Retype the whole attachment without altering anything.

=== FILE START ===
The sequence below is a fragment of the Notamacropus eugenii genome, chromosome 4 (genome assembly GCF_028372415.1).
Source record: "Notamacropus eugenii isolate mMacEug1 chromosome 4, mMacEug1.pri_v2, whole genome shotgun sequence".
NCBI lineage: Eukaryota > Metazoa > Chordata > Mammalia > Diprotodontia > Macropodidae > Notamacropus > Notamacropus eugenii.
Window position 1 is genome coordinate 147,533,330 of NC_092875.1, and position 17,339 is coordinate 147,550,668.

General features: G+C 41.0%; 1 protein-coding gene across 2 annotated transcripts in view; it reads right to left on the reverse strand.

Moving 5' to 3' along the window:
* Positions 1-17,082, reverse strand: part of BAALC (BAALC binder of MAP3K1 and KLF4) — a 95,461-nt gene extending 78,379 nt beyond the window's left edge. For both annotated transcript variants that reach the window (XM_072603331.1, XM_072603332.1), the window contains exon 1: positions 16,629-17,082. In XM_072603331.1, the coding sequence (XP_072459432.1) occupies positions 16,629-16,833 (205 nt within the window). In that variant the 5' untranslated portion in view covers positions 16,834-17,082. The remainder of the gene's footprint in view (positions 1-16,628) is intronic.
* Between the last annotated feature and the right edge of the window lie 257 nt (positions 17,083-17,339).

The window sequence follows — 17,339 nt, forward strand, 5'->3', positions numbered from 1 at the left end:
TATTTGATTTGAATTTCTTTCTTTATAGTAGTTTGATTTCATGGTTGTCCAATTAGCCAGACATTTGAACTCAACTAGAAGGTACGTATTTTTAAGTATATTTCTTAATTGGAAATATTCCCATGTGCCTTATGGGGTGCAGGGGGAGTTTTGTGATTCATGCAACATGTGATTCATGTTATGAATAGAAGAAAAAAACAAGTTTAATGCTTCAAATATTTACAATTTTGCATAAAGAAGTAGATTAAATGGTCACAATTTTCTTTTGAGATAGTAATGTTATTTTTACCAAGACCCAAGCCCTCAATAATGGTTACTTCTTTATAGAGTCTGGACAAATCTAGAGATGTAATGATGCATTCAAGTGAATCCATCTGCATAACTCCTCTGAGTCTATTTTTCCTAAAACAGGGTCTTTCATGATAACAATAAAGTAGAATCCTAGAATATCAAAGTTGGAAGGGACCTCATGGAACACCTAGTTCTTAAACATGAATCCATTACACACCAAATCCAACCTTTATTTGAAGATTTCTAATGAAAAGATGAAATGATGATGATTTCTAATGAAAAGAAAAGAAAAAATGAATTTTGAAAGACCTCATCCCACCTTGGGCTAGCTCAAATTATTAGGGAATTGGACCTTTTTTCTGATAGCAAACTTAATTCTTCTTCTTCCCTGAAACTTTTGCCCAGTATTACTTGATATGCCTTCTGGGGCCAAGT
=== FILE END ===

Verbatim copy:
The sequence below is a fragment of the Notamacropus eugenii genome, chromosome 4 (genome assembly GCF_028372415.1).
Source record: "Notamacropus eugenii isolate mMacEug1 chromosome 4, mMacEug1.pri_v2, whole genome shotgun sequence".
NCBI lineage: Eukaryota > Metazoa > Chordata > Mammalia > Diprotodontia > Macropodidae > Notamacropus > Notamacropus eugenii.
Window position 1 is genome coordinate 147,533,330 of NC_092875.1, and position 17,339 is coordinate 147,550,668.

General features: G+C 41.0%; 1 protein-coding gene across 2 annotated transcripts in view; it reads right to left on the reverse strand.

Moving 5' to 3' along the window:
* Positions 1-17,082, reverse strand: part of BAALC (BAALC binder of MAP3K1 and KLF4) — a 95,461-nt gene extending 78,379 nt beyond the window's left edge. For both annotated transcript variants that reach the window (XM_072603331.1, XM_072603332.1), the window contains exon 1: positions 16,629-17,082. In XM_072603331.1, the coding sequence (XP_072459432.1) occupies positions 16,629-16,833 (205 nt within the window). In that variant the 5' untranslated portion in view covers positions 16,834-17,082. The remainder of the gene's footprint in view (positions 1-16,628) is intronic.
* Between the last annotated feature and the right edge of the window lie 257 nt (positions 17,083-17,339).

The window sequence follows — 17,339 nt, forward strand, 5'->3', positions numbered from 1 at the left end:
TATTTGATTTGAATTTCTTTCTTTATAGTAGTTTGATTTCATGGTTGTCCAATTAGCCAGACATTTGAACTCAACTAGAAGGTACGTATTTTTAAGTATATTTCTTAATTGGAAATATTCCCATGTGCCTTATGGGGTGCAGGGGGAGTTTTGTGATTCATGCAACATGTGATTCATGTTATGAATAGAAGAAAAAAACAAGTTTAATGCTTCAAATATTTACAATTTTGCATAAAGAAGTAGATTAAATGGTCACAATTTTCTTTTGAGATAGTAATGTTATTTTTACCAAGACCCAAGCCCTCAATAATGGTTACTTCTTTATAGAGTCTGGACAAATCTAGAGATGTAATGATGCATTCAAGTGAATCCATCTGCATAACTCCTCTGAGTCTATTTTTCCTAAAACAGGGTCTTTCATGATAACAATAAAGTAGAATCCTAGAATATCAAAGTTGGAAGGGACCTCATGGAACACCTAGTTCTTAAACATGAATCCATTACACACCAAATCCAACCTTTATTTGAAGATTTCTAATGAAAAGATGAAATGATGATGATTTCTAATGAAAAGAAAAGAAAAAATGAATTTTGAAAGACCTCATCCCACCTTGGGCTAGCTCAAATTATTAGGGAATTGGACCTTTTTTCTGATAGCAAACTTAATTCTTCTTCTTCCCTGAAACTTTTGCCCAGTATTACTTGATATGCCTTCTGGGGCCAAGT